When Eunice Namugerwa, an 18-year-old living in Kampala’s Kisenyi slum, decided to start a business to support her family last August, she scrawled three ideas down on a bit of scrap paper: a piggery, a fashion boutique and a chicken farm.
Children around the world may complain about attending school and doing their homework, but not 14-year-old Raya*. For two years she was forced by her illiterate parents to spend every day, rain or shine, selling sugar cane from the family garden to customers on the streets of Entebbe, about 35 km outside the Ugandan capital, Kampala.
It is swerves and roundabouts for Keddy Olanya, a 32-year-old wife and mother of three from Gulu, northern Uganda, who is one of only a handful of female drivers negotiating the country’s potholed roads on a bodaboda or motorbike taxi.
Phiona Mutesi was a muddy, desperate nine-year-old foraging for food in Uganda’s biggest slum, Katwe, when she discovered, through her older brother Brian, a chess programme.
In December 2011, 159 governments and major international organisations recognised the central role of civil society in development and promised to create an “enabling” operating environment for the non-profit sector.
One, two or more of the 102 newly launched out-of-the box ideas to improve global health could be world-changing breakthroughs.
Sungu Mizele, a Congolese national living in Yambio, in South Sudan’s Western Equatoria state, earns a living selling the fruit and vegetables that she grows in her backyard, at the local town market. On average, she earns nine dollars a day. But on a good day, when she has fresh supplies, she can earn up to 31 dollars.
Rising investments in Africa's service sector, the unlocking of its vast natural resources and the sound economic policies pursued by African countries in the last two decades are spurring the rise of the continent's middle class at a faster rate than population growth.
Gay activist Gerald Ssentongo of Uganda is afraid to talk openly about his cause. Not only that, but he is terrified of being “caught” socialising with gay people and only meets his friends at night in out-of-reach places.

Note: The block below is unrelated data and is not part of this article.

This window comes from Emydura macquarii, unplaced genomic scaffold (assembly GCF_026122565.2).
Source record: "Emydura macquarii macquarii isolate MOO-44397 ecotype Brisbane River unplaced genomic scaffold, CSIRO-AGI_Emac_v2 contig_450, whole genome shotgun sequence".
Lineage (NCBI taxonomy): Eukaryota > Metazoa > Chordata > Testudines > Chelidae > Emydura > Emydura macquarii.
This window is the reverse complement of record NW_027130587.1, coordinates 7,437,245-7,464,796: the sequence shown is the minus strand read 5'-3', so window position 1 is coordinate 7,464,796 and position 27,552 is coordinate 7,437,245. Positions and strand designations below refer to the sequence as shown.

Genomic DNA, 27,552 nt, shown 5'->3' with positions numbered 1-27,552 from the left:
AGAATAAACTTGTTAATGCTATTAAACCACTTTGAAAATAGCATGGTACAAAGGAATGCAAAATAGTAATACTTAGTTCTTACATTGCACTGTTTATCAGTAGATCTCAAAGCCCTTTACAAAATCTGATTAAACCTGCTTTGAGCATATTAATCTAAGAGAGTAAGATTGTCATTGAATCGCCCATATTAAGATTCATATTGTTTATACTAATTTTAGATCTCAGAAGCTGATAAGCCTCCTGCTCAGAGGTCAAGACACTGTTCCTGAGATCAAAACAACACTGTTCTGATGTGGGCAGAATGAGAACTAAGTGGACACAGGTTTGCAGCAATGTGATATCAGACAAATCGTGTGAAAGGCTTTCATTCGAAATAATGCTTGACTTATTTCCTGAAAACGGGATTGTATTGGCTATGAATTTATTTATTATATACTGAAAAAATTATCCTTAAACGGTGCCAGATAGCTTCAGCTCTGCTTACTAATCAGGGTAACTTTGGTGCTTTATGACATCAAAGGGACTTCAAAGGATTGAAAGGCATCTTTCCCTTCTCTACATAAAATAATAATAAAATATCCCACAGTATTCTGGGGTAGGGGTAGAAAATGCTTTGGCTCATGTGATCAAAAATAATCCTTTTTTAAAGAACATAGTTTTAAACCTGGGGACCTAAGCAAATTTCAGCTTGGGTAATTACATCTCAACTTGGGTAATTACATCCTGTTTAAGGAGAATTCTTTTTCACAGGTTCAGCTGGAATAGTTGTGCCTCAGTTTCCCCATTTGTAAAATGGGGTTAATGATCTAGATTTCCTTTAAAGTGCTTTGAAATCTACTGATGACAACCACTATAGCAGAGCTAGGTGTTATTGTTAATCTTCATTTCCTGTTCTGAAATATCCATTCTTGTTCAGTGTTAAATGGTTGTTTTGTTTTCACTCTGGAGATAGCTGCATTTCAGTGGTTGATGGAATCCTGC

Charles Kayongo of Uganda is a father of two girls aged five and three. And even though age-old traditions among his ethnic group, the Baganda, say a man should have an unlimited number of children and a son as an heir, Kayongo refuses to have more children.
Every day at least five women are brought to the gynaecological ward of Uganda’s Mulago National Referral Hospital in Kampala for treatment for complications caused by crude attempts to terminate their pregnancies.
Conservationists struggling to protect the remaining population of Ugandan chimpanzees have raised concerns that people around wildlife reserves in the west of the country have taken to eating the primates.
Uganda is facing the unwelcome possibility of increased costs for building a projected 600-megawatt hydropower plant at the Karuma Falls, on the Victoria Nile, owing to construction delays.
About 50 percent of Afghanis over 15 years of age suffer from mental health problems - depression, anxiety or post-traumatic stress disorder. In northern Uganda, nearly every family suffered during the vicious 20-year rebellion during which thousands of children were kidnapped and turned into child soldiers in the Lord's Resistance Army.
Uganda, Africa's biggest coffee exporter, is racing against time to boost its production of the crop by 60,000 tonnes, or one million 60-kilogramme bags, within the next three years. But some industry players believe that the feat is unattainable.